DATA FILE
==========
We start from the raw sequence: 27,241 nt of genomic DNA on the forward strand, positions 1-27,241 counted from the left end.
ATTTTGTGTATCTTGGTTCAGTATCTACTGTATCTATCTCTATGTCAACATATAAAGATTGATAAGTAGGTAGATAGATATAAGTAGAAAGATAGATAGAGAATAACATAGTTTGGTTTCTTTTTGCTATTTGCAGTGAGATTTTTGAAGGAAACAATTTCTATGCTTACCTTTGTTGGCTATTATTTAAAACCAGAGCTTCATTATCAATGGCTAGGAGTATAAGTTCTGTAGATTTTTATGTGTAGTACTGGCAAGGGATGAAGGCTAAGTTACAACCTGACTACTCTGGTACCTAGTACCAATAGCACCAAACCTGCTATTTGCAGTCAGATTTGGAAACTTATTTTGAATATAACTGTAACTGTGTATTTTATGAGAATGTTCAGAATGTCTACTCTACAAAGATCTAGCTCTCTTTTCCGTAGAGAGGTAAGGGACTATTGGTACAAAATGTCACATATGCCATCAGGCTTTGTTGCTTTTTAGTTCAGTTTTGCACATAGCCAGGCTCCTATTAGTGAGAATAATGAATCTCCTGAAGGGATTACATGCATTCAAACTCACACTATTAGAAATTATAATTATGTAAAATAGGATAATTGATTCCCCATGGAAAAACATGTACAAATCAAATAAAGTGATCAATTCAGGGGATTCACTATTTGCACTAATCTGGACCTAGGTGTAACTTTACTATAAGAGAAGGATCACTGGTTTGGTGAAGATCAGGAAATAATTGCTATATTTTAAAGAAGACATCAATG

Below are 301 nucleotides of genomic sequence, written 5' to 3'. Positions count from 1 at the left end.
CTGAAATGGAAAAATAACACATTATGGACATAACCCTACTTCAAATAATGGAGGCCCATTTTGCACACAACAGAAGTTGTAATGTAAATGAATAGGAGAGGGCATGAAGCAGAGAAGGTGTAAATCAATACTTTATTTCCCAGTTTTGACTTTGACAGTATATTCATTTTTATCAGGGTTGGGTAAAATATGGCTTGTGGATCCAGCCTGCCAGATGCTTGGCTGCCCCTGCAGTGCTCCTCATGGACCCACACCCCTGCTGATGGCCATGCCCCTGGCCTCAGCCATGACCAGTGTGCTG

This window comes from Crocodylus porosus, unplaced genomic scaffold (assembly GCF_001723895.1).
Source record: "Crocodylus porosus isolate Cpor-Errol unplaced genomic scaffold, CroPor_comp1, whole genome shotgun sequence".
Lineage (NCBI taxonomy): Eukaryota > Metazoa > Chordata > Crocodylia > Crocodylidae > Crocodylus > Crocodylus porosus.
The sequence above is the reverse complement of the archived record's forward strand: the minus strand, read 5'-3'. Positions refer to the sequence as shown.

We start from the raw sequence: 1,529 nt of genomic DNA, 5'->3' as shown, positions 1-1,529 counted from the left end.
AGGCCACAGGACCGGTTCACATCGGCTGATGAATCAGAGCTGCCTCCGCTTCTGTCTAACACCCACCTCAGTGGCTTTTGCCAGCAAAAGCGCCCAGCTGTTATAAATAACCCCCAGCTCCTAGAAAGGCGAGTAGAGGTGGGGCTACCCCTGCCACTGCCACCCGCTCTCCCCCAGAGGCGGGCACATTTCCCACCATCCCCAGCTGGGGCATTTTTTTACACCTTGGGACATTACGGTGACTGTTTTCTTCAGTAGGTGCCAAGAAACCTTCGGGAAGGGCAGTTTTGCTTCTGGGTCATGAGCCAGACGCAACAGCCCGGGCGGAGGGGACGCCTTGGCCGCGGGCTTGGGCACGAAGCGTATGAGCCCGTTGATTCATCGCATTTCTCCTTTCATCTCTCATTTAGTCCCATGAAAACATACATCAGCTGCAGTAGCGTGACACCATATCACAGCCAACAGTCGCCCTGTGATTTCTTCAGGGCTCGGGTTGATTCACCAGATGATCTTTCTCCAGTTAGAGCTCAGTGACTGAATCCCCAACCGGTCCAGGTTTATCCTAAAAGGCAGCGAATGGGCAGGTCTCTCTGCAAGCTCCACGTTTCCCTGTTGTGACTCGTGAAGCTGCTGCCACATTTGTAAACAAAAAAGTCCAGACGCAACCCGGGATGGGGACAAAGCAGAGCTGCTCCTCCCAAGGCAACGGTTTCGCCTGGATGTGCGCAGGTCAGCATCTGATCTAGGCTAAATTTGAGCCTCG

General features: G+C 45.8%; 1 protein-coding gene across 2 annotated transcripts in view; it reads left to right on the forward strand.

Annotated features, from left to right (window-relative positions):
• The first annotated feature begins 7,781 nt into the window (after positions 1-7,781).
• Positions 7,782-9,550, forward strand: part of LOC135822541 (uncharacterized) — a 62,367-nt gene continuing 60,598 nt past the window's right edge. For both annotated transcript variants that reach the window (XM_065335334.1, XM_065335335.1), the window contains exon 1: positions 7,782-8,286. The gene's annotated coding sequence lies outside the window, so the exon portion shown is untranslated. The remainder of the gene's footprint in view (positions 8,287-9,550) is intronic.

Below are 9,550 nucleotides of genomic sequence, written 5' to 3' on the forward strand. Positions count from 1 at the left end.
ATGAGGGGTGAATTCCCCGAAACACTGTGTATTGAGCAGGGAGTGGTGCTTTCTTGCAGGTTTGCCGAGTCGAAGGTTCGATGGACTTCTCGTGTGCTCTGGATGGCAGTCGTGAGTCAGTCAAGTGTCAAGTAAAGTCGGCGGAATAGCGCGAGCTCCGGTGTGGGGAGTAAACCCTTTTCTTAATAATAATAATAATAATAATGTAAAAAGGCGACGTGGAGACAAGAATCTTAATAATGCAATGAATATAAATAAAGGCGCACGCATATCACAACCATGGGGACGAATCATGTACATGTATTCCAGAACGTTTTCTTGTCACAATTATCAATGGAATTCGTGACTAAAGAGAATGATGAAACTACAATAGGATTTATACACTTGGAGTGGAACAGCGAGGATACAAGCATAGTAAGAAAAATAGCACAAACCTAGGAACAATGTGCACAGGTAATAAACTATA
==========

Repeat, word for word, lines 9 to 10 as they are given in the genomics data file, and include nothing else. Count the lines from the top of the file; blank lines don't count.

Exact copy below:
We start from the raw sequence: 1,529 nt of genomic DNA, 5'->3' as shown, positions 1-1,529 counted from the left end.
AGGCCACAGGACCGGTTCACATCGGCTGATGAATCAGAGCTGCCTCCGCTTCTGTCTAACACCCACCTCAGTGGCTTTTGCCAGCAAAAGCGCCCAGCTGTTATAAATAACCCCCAGCTCCTAGAAAGGCGAGTAGAGGTGGGGCTACCCCTGCCACTGCCACCCGCTCTCCCCCAGAGGCGGGCACATTTCCCACCATCCCCAGCTGGGGCATTTTTTTACACCTTGGGACATTACGGTGACTGTTTTCTTCAGTAGGTGCCAAGAAACCTTCGGGAAGGGCAGTTTTGCTTCTGGGTCATGAGCCAGACGCAACAGCCCGGGCGGAGGGGACGCCTTGGCCGCGGGCTTGGGCACGAAGCGTATGAGCCCGTTGATTCATCGCATTTCTCCTTTCATCTCTCATTTAGTCCCATGAAAACATACATCAGCTGCAGTAGCGTGACACCATATCACAGCCAACAGTCGCCCTGTGATTTCTTCAGGGCTCGGGTTGATTCACCAGATGATCTTTCTCCAGTTAGAGCTCAGTGACTGAATCCCCAACCGGTCCAGGTTTATCCTAAAAGGCAGCGAATGGGCAGGTCTCTCTGCAAGCTCCACGTTTCCCTGTTGTGACTCGTGAAGCTGCTGCCACATTTGTAAACAAAAAAGTCCAGACGCAACCCGGGATGGGGACAAAGCAGAGCTGCTCCTCCCAAGGCAACGGTTTCGCCTGGATGTGCGCAGGTCAGCATCTGATCTAGGCTAAATTTGAGCCTCG